A better-known work, with a lasting influence, was written around 1150 by Petrus Lombardus and called the ‘Sententiae’ – or with its full name: ‘Libri Quattor Sententiarum’. This important work was composed of many bits and pieces from the Bible, the Church fathers, decisions of the Councils and quotations from the works of Abelard and Gratian’s Decretum. The scholarly script, followed – despite its diversity – in its main headings the four-fold division:
——————— 1. God
——————— 2. Creation
——————— 3. Incarnation
——————— 4. Sacraments
These four expressions of belief fit seamless into the modern interpretation of the (quadralectic) quadrants.
The gradual change from a four- to a three-division can be observed in the work of Joachim of Fiore (c. 1132 – 1202). He was the last of the great thinkers of the Second Quadrant and – in terms of division thinking – a protagonist of the changes to come. His work showed all the wild and precursory experiments of lower division thinking. The lure of the dual comparison (or concordance) opened up a whole new field of speculation. ‘Joachim broke with the traditional theory of the four senses of Scripture to create an ideosyncratic scheme of twelve in which seven ‘typical’ senses manifest the action of the Trinity throughout the history’ (McGINN, 1979; p. 127). BLOOMFIELD (1957) cast him lenient as ‘a lyrical, not a systematical thinker’.
The year 1200 marks the start of the Third Quadrant and the rationalistic age of visible visibility. Power struggle became the name of the game and started noticeable in the Roman Catholic Church as the strongest political body. Individualism showed its impetuous face. The controversy between Petrus Lombardus and Joachim of Fiore offered a rare glimpse in the basic operation (reduction) of division thinking (see also p. 26).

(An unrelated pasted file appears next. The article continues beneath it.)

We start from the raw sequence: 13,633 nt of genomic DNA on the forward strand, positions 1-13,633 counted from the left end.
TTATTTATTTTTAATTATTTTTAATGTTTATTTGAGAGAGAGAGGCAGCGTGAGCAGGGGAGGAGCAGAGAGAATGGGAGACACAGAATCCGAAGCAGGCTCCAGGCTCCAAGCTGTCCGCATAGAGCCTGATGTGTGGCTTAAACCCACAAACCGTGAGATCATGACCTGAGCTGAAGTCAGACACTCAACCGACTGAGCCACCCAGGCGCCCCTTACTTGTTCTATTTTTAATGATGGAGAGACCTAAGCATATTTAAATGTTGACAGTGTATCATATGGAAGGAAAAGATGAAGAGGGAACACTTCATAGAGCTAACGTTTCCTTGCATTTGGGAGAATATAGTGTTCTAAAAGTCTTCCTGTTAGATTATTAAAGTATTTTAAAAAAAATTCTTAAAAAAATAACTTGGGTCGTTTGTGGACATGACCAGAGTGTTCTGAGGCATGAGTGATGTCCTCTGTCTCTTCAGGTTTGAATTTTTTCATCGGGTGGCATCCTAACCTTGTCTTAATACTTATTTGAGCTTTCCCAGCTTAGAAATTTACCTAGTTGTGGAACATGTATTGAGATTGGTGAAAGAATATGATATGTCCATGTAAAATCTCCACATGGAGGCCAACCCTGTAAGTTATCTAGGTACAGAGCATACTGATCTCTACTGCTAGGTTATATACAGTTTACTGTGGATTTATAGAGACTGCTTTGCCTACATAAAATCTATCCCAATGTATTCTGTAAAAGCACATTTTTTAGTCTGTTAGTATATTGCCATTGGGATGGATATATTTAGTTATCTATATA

Joachim accused Petrus Lombardus of being a ‘quaternator’, who made God into a quaternity. Lombardus placed God in a separate conceptual entity and added an (extra) part to the trinity of Father-Son-Holy Spirit. The same complaint was expressed by Gautier (Gualtieri) of St. Victor in his writings ‘Contra quatuor labyrinthos’ (1177/78). DOOB (1990, p. 164/200) pointed out that the word ‘labyrinthos’ was a metaphorical expression to indicate persons who had lost the right way in a labyrinth of error.
Walter of Saint Victor (died c. 1190) also labeled, in a futile protest against Aristotelianism, the four dissidents Peter Abelard, Peter Lombard, Peter Pictaviensis and Gilbert of Poitiers as the ‘four labyrinths of France’. He despised their dialectical method, and condemned the use of logic to explain the enigmas of belief. The intellectual quarrel marked the boundary of a new era. It showed the importance of a particular form of division thinking for those who aim at a visible (or physical) visibility and, ultimately, power.
The English philosopher William of Ockham (c. 1285 – 1347/49) gave, towards the end of this period, the trend towards simplicity a formal respectability. His conception of universals as merely names became known as ‘nominalism’. The expression ‘Entia praeter necessitatum non sunt multiplicanda’ (don’t multiply entities except by necessity), also known as Ockham’s razor, means – in a quadralectic scenario – that one should not think in a higher type of division thinking than is necessary for the given situation.
The year 1350 or the First Visibility Crisis (FVC) was a crisis in a real, physical sense, because the plague rampaged over Europe and the Black Death wiped out approximately one-fourth of the population at some places. The indirect consequences were devastating of the social and political structures of Europe. A further reduction of division thinking was the immediate result in the period between 1350 and 1500. This course was intellectually taken by Nicolas de Cusa (Cusanus; 1401 – 1464) in his book ‘de Docta Ignorantia’ (On Learned Ignorance). The book is essentially a forceful advocate of the triple division. The existence of a four division was simply denied (Book I, Ch. XX). Cusanus aimed at the ‘coincidentia oppositorum’: a total reduction (of division thinking) towards a unity, which he equated with God.